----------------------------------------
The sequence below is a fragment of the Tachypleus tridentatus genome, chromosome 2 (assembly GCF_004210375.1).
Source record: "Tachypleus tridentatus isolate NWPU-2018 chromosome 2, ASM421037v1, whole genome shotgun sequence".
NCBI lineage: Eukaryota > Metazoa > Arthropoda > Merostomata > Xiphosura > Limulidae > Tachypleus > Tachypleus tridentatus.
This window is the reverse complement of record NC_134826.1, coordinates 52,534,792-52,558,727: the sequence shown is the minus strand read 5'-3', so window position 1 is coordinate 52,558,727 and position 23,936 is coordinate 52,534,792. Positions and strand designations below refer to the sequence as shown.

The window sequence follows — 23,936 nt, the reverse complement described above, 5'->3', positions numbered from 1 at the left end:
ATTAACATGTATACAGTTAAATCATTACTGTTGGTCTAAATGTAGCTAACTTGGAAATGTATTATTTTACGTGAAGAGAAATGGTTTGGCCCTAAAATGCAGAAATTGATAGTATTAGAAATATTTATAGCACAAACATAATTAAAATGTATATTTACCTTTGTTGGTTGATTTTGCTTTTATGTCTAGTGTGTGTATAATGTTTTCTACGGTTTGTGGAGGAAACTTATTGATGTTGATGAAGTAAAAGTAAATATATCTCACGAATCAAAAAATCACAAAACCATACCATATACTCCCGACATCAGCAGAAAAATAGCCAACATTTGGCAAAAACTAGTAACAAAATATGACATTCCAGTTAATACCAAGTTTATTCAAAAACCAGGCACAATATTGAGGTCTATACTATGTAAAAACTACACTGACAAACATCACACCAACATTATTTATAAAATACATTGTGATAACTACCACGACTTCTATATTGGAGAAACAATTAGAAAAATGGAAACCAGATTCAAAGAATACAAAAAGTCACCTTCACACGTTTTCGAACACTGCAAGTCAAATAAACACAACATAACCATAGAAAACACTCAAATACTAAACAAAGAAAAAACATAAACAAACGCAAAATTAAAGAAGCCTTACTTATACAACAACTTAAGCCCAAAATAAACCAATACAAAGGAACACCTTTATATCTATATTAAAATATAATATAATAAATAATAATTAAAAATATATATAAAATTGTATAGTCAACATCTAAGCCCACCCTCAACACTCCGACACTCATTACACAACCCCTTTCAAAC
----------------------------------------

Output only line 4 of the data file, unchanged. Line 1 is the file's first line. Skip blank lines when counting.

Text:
This window is the reverse complement of record NC_134826.1, coordinates 52,534,792-52,558,727: the sequence shown is the minus strand read 5'-3', so window position 1 is coordinate 52,558,727 and position 23,936 is coordinate 52,534,792. Positions and strand designations below refer to the sequence as shown.